GPs will be given the right to prescribe cheaper off-label alternatives to licensed medicines under new GMC proposals.
The regulator has launched a consultation on its new guidance Good practice in prescribing and managing medicines and devices. Under the guidance, doctors would be able to prescribe cheaper drug alternatives as long as they have been approved in authoritative clinical guidelines and are just as safe and effective.
Patients buying prescriptions online would also receive greater protection under the guidance, which would require doctors prescribing via websites to liaise with the patient’s GP, unless the patient objects.
Tough standards for doctors working in sports medicine are set out for the first time. Doctors who suspect that an athlete’s performance is improperly enhanced would be expected to raise concerns when it is in the public interest. Meanwhile, doctors are being asked to raise concerns and respond to concerns raised by patients or colleagues about adverse events involving the use of medicines and medical devices.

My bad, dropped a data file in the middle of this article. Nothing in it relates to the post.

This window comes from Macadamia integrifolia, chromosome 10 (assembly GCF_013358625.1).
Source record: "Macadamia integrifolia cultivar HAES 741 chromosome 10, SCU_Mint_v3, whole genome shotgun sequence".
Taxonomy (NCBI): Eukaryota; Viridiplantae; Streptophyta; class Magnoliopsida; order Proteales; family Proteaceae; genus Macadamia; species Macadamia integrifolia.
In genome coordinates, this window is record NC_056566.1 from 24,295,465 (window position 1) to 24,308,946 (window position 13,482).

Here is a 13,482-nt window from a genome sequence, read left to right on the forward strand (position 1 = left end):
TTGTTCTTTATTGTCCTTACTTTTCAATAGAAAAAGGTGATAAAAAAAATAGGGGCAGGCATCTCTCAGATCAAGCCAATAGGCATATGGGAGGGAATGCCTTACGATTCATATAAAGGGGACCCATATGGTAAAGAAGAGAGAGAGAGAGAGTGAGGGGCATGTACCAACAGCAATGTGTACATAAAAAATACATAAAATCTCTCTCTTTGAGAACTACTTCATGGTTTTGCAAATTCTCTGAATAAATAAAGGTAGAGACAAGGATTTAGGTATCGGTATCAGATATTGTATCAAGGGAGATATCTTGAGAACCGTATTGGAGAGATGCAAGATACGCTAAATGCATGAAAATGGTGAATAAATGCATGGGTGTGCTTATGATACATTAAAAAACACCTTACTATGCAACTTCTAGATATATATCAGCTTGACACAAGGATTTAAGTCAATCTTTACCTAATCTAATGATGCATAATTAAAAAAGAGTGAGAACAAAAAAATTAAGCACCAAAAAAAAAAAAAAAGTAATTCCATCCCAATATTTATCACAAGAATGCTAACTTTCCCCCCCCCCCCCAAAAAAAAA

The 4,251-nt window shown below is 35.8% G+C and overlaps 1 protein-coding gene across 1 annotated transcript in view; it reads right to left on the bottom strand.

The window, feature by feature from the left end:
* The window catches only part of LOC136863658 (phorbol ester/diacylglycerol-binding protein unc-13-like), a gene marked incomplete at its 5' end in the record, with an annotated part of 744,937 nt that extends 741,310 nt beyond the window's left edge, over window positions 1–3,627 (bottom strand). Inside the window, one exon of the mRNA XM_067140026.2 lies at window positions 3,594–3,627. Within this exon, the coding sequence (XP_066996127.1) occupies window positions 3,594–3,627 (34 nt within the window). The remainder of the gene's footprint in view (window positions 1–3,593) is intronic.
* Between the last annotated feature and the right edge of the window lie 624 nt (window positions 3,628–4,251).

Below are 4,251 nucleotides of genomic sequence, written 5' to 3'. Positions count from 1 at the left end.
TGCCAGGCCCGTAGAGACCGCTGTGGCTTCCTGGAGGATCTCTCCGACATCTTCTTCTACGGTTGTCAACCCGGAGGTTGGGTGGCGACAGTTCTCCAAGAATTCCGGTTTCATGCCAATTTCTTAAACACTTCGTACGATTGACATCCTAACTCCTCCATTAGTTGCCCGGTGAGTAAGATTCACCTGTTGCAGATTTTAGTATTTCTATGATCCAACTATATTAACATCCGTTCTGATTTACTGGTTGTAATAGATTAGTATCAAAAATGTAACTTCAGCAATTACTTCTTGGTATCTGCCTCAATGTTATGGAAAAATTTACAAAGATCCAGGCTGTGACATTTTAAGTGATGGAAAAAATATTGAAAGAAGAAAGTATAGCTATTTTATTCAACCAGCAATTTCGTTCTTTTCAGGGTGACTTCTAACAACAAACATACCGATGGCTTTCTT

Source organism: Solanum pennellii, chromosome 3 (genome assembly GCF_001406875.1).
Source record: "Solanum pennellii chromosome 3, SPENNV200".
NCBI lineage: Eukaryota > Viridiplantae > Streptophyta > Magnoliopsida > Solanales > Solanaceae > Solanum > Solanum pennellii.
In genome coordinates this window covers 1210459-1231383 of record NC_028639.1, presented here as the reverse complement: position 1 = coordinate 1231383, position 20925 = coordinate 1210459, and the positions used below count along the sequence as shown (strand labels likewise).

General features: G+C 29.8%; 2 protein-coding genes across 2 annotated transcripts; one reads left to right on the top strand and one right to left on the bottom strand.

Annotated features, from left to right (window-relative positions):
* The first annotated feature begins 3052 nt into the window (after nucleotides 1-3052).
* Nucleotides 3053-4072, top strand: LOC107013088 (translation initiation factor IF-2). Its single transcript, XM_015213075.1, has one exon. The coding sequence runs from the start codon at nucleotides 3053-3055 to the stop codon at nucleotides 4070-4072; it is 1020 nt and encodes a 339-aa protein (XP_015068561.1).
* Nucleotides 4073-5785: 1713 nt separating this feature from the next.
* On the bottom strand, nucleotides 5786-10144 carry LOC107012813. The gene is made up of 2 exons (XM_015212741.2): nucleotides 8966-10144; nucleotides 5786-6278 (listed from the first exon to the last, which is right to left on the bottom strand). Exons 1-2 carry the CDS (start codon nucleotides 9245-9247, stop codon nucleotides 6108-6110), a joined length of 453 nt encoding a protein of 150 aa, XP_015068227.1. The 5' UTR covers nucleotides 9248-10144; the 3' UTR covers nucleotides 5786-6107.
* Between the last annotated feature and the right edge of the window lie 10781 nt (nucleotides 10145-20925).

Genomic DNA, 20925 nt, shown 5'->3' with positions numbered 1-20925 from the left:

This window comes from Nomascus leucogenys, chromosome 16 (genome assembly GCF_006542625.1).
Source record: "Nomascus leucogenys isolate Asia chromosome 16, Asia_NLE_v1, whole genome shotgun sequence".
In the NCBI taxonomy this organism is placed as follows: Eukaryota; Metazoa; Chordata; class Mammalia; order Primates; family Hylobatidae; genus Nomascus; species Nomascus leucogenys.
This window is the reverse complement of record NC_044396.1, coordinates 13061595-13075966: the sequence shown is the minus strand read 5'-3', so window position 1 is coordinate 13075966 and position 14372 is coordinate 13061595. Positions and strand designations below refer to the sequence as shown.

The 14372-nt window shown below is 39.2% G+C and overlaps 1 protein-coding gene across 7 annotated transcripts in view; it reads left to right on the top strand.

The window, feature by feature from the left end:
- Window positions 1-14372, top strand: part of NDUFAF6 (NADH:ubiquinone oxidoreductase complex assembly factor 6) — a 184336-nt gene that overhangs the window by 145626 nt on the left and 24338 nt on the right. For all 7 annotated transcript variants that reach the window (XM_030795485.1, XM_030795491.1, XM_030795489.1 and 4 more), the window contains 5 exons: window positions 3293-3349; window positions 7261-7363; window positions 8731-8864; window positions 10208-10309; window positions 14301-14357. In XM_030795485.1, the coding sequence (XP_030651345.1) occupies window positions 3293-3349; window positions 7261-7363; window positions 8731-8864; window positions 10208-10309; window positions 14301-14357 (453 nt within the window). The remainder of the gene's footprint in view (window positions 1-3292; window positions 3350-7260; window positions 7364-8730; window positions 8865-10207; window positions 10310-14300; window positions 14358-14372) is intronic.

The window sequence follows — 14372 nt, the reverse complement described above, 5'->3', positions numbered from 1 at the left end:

Doctors are also being reminded not to prescribe for themselves or their families and that controlled drugs should only be prescribed in an emergency.
Part of the new draft guidance covering off-label prescribing states: “You should usually prescribe licensed medicines for their licensed uses; but you may prescribe off-label or unlicensed medicines outside an approved research protocol if there is no appropriately licensed alternative available or you are satisfied, on the basis of authoritative clinical guidance, that it is as safe and effective as an appropriately licensed alternative.”
GMC chief executive Niall Dickson said: “Between 1995 and 2009 the number of drugs prescribed by GPs tripled. It is vital that our guidance on prescribing and managing medicines is up to date and relevant for doctors working today.”
The consultation runs until May 27, 2011. Views can be submitted online at www.gmc-uk.org/prescribing